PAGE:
The Arabian nightmare
by Steve Penn
[ bookreviews ]
Here is a re-release of a classic. Irwin's Arabian Nightmare dates from 1983, and was on Dedalus' first ever release schedule. Now it is unleashed upon a new generation, and the same words will lurk in all reviews. As before, as quoted gleefully at the beginning of the book, several will describe it as a "Chinese puzzle", more will mention its similarity to the 1001 Nights, and lots will try to impress the reader by linking it to Borges. I shall pointedly not do any of these things, instead preferring to draw the reader's interest to the fact that it is absolutely fantastic, in all senses of the term.
Here we have a book about dreams that tears the veil between sleep and waking, ripping a new gash in the fabric with each chapter. Structure seems to disintegrate in its own complexity, time twists like the silk wrapping the sinewy limbs of Zuleyka the street-girl of Cairo. In this book the truth of the land of dreams, the Alam al-Mithal (where effects have more than one cause) is realised. It all gets a little baffling, but that is part of the joy of the work: one can sit back and marvel at its overall beauty or one can admire each detail. The brilliance and creativity of Irwin's book is best summed up by the Nightmare itself, a terrible dream of infinite suffering that can never be remembered once one is awake. The affliction lurks in the back of the tale, creeping invisibly around, untraceable, and unconscious. Try to work out who has it by the middle page, I dare you. As the narrator tries to avoid implying, there's no real reason you might not have it too. Trace the snail-trails of experience - does the mysterious Father of Cats force his way into people's dreams every time he appears in them, or do they dream him? What is the test that separates the dream from the real, or is there no distinction? What does Shikk look like from the other side? What is the Zone of the Pebble, the final dark and infinitely small part of the dream, like? Who has the Arabian Nightmare? Why do there seem to be so many answers to all the riddles?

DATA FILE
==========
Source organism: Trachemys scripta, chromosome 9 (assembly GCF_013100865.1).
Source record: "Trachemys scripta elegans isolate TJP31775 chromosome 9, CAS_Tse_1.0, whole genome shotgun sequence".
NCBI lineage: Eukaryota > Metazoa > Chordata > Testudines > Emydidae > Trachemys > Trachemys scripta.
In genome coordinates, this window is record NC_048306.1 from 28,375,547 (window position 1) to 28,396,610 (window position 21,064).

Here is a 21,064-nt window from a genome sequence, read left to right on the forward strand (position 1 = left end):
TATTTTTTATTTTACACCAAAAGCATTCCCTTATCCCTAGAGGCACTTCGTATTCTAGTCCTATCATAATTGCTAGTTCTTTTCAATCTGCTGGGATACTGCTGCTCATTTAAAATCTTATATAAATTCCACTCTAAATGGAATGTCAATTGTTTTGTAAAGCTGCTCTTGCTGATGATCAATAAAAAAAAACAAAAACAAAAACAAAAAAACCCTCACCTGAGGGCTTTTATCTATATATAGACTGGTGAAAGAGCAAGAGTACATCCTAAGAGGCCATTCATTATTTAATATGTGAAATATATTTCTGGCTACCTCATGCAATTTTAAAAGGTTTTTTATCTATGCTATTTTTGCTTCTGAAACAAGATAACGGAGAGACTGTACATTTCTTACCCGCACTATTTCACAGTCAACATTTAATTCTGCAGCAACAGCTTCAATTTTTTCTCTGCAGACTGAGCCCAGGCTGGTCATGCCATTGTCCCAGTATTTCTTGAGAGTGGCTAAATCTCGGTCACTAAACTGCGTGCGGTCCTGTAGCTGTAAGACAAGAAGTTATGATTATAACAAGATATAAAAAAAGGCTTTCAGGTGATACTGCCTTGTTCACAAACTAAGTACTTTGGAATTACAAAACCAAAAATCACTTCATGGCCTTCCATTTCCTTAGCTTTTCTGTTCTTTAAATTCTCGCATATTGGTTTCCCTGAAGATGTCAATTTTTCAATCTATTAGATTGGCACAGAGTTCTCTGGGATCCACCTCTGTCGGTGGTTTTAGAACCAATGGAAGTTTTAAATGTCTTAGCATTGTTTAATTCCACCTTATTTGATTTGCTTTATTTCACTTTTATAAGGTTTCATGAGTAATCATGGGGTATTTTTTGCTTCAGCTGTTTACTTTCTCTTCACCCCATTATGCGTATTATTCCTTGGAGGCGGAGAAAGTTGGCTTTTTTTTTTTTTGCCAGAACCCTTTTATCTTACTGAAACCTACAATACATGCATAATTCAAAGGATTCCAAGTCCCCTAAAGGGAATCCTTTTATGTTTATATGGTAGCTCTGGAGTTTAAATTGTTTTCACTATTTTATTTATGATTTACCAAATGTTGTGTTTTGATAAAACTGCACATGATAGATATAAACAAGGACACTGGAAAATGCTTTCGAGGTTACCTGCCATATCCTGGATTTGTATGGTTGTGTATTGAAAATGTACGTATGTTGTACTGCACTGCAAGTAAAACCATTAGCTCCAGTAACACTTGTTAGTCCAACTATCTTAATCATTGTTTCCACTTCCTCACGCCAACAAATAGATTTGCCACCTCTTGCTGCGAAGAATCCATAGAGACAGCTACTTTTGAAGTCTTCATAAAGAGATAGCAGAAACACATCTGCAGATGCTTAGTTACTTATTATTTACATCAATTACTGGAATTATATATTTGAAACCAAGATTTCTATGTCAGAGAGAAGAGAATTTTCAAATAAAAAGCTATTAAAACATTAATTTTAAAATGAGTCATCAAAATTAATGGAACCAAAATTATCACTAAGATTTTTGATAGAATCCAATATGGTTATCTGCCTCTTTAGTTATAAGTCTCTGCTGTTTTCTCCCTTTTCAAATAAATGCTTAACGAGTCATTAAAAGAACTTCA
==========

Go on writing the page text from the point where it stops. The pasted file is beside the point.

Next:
If this makes the book sound confusing, it is. But it is also utterly captivating, by turns philosophical, erotic, religious, pulp and romance. Certain images run through the cloth, holding its fragments together, steadily playing with the reader's understanding of the characters and their places in the unravelling plotlines. This is a truly great work, an easily-read masterpiece of late Modern storytelling. I tend to shy from the phrase "I couldn't put it down", as it always makes me think the book must be oozing glue as Saatih oozes his body around the Alam al-Mithal. The Arabian Nightmare is one of those books you can put down, but the tale runs in your head like a worm until you pick it up again. This one is brilliant.